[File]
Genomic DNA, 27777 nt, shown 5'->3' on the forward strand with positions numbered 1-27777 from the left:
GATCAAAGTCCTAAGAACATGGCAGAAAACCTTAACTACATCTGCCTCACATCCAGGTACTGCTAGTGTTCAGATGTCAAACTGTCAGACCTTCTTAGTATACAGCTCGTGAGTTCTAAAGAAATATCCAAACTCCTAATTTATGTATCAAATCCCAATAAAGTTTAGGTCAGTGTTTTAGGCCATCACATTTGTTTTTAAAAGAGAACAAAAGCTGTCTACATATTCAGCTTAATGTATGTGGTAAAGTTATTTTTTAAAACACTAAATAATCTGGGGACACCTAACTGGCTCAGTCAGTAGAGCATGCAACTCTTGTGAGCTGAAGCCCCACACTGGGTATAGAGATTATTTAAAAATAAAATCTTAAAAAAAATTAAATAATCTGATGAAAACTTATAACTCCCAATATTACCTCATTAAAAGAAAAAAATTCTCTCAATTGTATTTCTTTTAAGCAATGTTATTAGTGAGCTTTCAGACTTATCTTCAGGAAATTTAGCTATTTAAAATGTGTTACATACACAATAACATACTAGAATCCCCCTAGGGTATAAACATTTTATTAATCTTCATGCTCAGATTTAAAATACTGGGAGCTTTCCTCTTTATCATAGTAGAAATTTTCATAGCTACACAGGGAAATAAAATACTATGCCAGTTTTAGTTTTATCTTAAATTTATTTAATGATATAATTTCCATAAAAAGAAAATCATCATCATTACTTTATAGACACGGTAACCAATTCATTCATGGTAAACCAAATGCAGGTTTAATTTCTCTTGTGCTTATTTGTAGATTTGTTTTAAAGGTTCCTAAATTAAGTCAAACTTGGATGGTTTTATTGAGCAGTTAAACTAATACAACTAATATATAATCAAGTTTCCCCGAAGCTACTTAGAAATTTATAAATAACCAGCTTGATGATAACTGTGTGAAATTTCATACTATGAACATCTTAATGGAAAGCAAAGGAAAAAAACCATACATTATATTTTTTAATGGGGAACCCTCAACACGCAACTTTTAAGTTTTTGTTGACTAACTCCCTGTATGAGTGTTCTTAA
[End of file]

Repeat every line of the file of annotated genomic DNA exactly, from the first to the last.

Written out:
Genomic DNA, 27777 nt, shown 5'->3' on the forward strand with positions numbered 1-27777 from the left:
GATCAAAGTCCTAAGAACATGGCAGAAAACCTTAACTACATCTGCCTCACATCCAGGTACTGCTAGTGTTCAGATGTCAAACTGTCAGACCTTCTTAGTATACAGCTCGTGAGTTCTAAAGAAATATCCAAACTCCTAATTTATGTATCAAATCCCAATAAAGTTTAGGTCAGTGTTTTAGGCCATCACATTTGTTTTTAAAAGAGAACAAAAGCTGTCTACATATTCAGCTTAATGTATGTGGTAAAGTTATTTTTTAAAACACTAAATAATCTGGGGACACCTAACTGGCTCAGTCAGTAGAGCATGCAACTCTTGTGAGCTGAAGCCCCACACTGGGTATAGAGATTATTTAAAAATAAAATCTTAAAAAAAATTAAATAATCTGATGAAAACTTATAACTCCCAATATTACCTCATTAAAAGAAAAAAATTCTCTCAATTGTATTTCTTTTAAGCAATGTTATTAGTGAGCTTTCAGACTTATCTTCAGGAAATTTAGCTATTTAAAATGTGTTACATACACAATAACATACTAGAATCCCCCTAGGGTATAAACATTTTATTAATCTTCATGCTCAGATTTAAAATACTGGGAGCTTTCCTCTTTATCATAGTAGAAATTTTCATAGCTACACAGGGAAATAAAATACTATGCCAGTTTTAGTTTTATCTTAAATTTATTTAATGATATAATTTCCATAAAAAGAAAATCATCATCATTACTTTATAGACACGGTAACCAATTCATTCATGGTAAACCAAATGCAGGTTTAATTTCTCTTGTGCTTATTTGTAGATTTGTTTTAAAGGTTCCTAAATTAAGTCAAACTTGGATGGTTTTATTGAGCAGTTAAACTAATACAACTAATATATAATCAAGTTTCCCCGAAGCTACTTAGAAATTTATAAATAACCAGCTTGATGATAACTGTGTGAAATTTCATACTATGAACATCTTAATGGAAAGCAAAGGAAAAAAACCATACATTATATTTTTTAATGGGGAACCCTCAACACGCAACTTTTAAGTTTTTGTTGACTAACTCCCTGTATGAGTGTTCTTAA